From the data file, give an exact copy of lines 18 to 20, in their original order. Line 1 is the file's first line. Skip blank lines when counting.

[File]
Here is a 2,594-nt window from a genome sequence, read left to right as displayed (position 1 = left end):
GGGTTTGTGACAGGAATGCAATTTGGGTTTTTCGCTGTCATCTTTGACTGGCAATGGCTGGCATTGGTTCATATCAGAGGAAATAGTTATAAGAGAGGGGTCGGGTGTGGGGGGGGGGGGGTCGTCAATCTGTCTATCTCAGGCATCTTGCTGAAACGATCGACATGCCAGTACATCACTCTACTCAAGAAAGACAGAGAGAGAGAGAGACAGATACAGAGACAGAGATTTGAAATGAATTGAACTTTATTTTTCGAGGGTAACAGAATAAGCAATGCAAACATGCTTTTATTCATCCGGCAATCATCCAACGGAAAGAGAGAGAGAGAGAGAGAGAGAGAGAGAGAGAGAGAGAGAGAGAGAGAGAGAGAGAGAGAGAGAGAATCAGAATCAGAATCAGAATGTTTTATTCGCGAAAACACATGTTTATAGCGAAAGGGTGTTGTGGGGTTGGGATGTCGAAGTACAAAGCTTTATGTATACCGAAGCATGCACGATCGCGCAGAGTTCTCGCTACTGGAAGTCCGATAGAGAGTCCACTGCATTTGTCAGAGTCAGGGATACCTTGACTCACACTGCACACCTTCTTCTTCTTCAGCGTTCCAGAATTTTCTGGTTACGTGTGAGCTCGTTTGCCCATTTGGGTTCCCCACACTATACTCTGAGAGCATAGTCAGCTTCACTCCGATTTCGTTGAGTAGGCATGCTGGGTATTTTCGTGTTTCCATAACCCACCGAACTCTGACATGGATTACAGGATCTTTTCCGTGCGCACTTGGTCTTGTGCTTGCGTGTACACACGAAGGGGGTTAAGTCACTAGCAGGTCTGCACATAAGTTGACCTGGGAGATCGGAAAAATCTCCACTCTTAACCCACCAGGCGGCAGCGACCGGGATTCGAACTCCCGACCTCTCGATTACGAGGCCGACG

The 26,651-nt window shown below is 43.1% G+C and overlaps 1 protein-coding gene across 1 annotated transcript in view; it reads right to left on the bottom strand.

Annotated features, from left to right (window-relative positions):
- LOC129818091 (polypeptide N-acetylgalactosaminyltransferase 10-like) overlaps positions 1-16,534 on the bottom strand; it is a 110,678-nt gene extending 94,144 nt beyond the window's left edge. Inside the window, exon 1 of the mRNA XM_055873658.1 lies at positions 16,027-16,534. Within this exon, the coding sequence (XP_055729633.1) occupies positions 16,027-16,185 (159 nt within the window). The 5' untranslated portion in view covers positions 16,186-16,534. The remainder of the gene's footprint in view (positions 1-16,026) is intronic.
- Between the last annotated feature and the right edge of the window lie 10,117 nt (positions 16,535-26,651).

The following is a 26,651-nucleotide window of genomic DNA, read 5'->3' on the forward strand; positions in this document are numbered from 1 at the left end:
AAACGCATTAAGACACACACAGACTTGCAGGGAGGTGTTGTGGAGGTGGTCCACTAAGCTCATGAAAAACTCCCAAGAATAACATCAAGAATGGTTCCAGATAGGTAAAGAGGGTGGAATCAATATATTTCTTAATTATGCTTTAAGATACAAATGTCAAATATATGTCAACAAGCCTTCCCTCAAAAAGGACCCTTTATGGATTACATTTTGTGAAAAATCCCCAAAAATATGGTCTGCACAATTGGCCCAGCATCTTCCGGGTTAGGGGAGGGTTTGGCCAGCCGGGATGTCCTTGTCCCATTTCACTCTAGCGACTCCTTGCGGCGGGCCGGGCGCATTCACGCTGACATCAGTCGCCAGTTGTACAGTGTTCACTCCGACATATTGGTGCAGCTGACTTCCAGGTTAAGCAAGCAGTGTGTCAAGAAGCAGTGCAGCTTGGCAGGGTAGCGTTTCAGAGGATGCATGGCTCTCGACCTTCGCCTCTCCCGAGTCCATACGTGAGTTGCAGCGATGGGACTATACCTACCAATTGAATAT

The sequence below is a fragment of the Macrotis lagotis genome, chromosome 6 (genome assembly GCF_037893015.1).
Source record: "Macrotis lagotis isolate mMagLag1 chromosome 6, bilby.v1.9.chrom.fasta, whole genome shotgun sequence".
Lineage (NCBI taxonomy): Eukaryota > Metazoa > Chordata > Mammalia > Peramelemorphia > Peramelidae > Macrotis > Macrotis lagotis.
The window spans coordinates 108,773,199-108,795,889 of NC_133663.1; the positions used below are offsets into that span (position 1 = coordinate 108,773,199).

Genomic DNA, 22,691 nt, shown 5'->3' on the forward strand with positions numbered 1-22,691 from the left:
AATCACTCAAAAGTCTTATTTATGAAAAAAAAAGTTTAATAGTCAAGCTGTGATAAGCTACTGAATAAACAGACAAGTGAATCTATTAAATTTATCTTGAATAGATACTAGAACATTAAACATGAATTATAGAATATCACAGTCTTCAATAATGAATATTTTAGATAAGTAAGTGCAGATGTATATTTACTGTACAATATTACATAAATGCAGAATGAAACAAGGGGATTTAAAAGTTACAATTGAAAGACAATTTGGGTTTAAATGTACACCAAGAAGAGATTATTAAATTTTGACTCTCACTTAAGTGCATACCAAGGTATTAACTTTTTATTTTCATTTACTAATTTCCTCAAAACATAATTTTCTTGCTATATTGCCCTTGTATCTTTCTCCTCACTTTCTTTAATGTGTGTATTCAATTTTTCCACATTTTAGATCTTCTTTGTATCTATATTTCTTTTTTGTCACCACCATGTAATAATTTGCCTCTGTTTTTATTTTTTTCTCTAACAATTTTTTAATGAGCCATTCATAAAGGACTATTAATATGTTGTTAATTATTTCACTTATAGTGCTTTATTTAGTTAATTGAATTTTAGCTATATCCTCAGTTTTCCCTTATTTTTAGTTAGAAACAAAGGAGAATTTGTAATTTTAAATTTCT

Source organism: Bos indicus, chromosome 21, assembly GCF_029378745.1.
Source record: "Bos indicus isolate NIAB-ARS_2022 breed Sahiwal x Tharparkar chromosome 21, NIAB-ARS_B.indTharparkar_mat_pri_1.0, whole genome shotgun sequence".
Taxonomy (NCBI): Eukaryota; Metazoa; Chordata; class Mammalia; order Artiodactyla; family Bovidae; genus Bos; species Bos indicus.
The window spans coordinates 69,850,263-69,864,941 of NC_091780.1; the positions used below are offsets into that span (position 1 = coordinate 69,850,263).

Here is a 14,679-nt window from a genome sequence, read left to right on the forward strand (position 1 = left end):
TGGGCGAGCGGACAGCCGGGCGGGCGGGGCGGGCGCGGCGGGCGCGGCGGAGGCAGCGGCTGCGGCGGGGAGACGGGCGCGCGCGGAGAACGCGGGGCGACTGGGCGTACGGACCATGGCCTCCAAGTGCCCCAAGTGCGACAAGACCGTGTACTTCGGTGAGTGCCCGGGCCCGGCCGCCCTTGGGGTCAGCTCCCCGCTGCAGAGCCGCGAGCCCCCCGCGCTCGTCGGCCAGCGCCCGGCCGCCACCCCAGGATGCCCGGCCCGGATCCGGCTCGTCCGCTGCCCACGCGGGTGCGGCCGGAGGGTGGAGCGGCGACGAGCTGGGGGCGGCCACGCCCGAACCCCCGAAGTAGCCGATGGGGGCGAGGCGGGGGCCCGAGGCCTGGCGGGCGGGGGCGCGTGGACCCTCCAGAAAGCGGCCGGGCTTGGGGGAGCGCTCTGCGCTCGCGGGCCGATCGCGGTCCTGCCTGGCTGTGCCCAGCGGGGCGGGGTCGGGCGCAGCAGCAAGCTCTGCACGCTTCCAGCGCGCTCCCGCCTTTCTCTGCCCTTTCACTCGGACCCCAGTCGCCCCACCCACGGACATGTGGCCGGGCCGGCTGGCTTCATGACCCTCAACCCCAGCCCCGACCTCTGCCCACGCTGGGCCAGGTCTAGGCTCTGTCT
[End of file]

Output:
The window spans coordinates 69,850,263-69,864,941 of NC_091780.1; the positions used below are offsets into that span (position 1 = coordinate 69,850,263).

Here is a 14,679-nt window from a genome sequence, read left to right on the forward strand (position 1 = left end):
TGGGCGAGCGGACAGCCGGGCGGGCGGGGCGGGCGCGGCGGGCGCGGCGGAGGCAGCGGCTGCGGCGGGGAGACGGGCGCGCGCGGAGAACGCGGGGCGACTGGGCGTACGGACCATGGCCTCCAAGTGCCCCAAGTGCGACAAGACCGTGTACTTCGGTGAGTGCCCGGGCCCGGCCGCCCTTGGGGTCAGCTCCCCGCTGCAGAGCCGCGAGCCCCCCGCGCTCGTCGGCCAGCGCCCGGCCGCCACCCCAGGATGCCCGGCCCGGATCCGGCTCGTCCGCTGCCCACGCGGGTGCGGCCGGAGGGTGGAGCGGCGACGAGCTGGGGGCGGCCACGCCCGAACCCCCGAAGTAGCCGATGGGGGCGAGGCGGGGGCCCGAGGCCTGGCGGGCGGGGGCGCGTGGACCCTCCAGAAAGCGGCCGGGCTTGGGGGAGCGCTCTGCGCTCGCGGGCCGATCGCGGTCCTGCCTGGCTGTGCCCAGCGGGGCGGGGTCGGGCGCAGCAGCAAGCTCTGCACGCTTCCAGCGCGCTCCCGCCTTTCTCTGCCCTTTCACTCGGACCCCAGTCGCCCCACCCACGGACATGTGGCCGGGCCGGCTGGCTTCATGACCCTCAACCCCAGCCCCGACCTCTGCCCACGCTGGGCCAGGTCTAGGCTCTGTCT